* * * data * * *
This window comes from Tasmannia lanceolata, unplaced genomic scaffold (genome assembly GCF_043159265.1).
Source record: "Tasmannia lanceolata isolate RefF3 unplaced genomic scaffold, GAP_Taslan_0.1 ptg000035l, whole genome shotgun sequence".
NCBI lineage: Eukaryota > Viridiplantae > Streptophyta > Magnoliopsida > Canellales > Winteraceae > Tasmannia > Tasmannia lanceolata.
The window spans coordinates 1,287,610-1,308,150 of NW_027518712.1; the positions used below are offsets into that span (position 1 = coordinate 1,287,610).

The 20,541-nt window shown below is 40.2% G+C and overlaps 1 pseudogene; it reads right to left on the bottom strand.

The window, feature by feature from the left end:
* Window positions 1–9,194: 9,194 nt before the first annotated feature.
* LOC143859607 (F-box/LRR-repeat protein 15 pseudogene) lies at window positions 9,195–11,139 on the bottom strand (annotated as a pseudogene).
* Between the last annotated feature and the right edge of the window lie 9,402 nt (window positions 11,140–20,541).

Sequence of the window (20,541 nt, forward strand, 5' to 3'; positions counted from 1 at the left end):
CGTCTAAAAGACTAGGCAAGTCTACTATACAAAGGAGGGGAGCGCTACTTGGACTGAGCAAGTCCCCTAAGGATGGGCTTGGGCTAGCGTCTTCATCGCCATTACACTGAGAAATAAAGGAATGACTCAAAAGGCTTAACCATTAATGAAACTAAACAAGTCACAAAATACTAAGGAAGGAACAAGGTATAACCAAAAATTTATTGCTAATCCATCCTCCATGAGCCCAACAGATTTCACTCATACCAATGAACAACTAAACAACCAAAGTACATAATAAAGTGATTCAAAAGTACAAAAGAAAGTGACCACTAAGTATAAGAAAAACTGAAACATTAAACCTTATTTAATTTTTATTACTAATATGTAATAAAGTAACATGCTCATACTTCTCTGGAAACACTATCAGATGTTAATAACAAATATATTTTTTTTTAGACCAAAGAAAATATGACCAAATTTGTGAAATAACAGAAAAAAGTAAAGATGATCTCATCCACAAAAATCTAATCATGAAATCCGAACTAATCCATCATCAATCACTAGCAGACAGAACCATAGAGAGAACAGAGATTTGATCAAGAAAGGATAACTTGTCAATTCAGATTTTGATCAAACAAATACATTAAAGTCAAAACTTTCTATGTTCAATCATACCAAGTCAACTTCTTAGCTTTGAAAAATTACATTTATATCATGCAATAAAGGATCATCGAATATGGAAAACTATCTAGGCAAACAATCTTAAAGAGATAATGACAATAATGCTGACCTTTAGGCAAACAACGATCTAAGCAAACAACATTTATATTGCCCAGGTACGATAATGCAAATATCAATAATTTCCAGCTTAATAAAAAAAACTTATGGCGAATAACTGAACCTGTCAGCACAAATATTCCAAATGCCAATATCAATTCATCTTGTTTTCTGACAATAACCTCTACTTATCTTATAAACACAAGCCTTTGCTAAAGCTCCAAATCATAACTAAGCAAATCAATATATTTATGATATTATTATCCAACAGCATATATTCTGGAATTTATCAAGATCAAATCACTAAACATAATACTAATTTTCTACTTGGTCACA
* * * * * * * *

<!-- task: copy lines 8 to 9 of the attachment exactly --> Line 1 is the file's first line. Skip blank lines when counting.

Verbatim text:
* LOC143859607 (F-box/LRR-repeat protein 15 pseudogene) lies at window positions 9,195–11,139 on the bottom strand (annotated as a pseudogene).
* Between the last annotated feature and the right edge of the window lie 9,402 nt (window positions 11,140–20,541).